Rise of knife crime in London: Are parents concerned?

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by Omotolani Shokeye

Expensive accommodation is not the only reason people want to move out of London. Many parents are moving their families outside the capital because of the escalating spike in the number of knife crimes.

Three people have been stabbed to death this weekend, with another nine people – all aged 19 or under – killed  by knife crime in London this year, according to the Guardian webpage “Beyond the blade”, which tracks and records all knife crime in London.

Parents raising a family in London, especially teenagers, fear that the capital might not be the safest place to raise their kids because of knife crime. They fear not only for their children’s safety, but also that they might be influenced or pressured into carrying a knife themselves.

“I have a thirteen-year-old girl and a stepson who is sixteen, and it’s a constant worry for me when they go out. I don’t want to have to worry about my kids getting stabbed when they go out over something stupid,” said nursery nurse Nicola, who didn’t want to give her surname.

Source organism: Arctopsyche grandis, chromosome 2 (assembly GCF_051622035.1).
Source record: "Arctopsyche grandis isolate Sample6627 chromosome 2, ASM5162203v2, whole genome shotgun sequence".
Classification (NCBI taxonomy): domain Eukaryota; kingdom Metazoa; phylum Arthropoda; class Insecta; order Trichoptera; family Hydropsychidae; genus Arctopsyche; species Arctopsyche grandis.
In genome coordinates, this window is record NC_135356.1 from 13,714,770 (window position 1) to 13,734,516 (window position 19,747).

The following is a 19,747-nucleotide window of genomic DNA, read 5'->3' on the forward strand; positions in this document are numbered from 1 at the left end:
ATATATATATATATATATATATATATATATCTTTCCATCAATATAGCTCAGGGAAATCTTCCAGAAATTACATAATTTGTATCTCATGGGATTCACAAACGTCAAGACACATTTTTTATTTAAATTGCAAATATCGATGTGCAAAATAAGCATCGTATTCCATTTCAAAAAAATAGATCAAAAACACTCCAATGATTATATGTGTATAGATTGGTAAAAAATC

“I am very anxious and worried about the future of my two-year-old son growing up in London, so I am looking to move out.”

Nicola added that there is only so much the authorities can do, and that they shouldn’t be blamed for everything. Parents should take more responsibility when it comes to protecting their children against knife crime.

“There should be more to do at home as parents need to check their teenagers and make sure they know where they go and who they hang around. Schools should also support by having more security system around,” she added.

The Metropolitan Police service recently published its end of year crime statistics for 2016-2017.  Martin Hewitt, Assistant Commissioner of Territorial Policing, said on its website: “There are complex social reasons why more young people are carrying knives and this cannot be solved by the police alone, we must work with communities to help combat knife crime.”

Young people may be involved in knife crime for various reasons, and getting involved with a gang is easy. Local business college student Kelvin James said: “It is easy to go into gangs and fall off, especially when people find it difficult in school to focus and they are easily influenced by their friends and start using knives for protection.”

He said young men are most at risk of knife and gun crime, compared to teenage girls. “Especially if you are out late, your parent will be concerned and calling you. If I was living outside London, I don’t think my parent will be as scared of me staying out late as they do now.”

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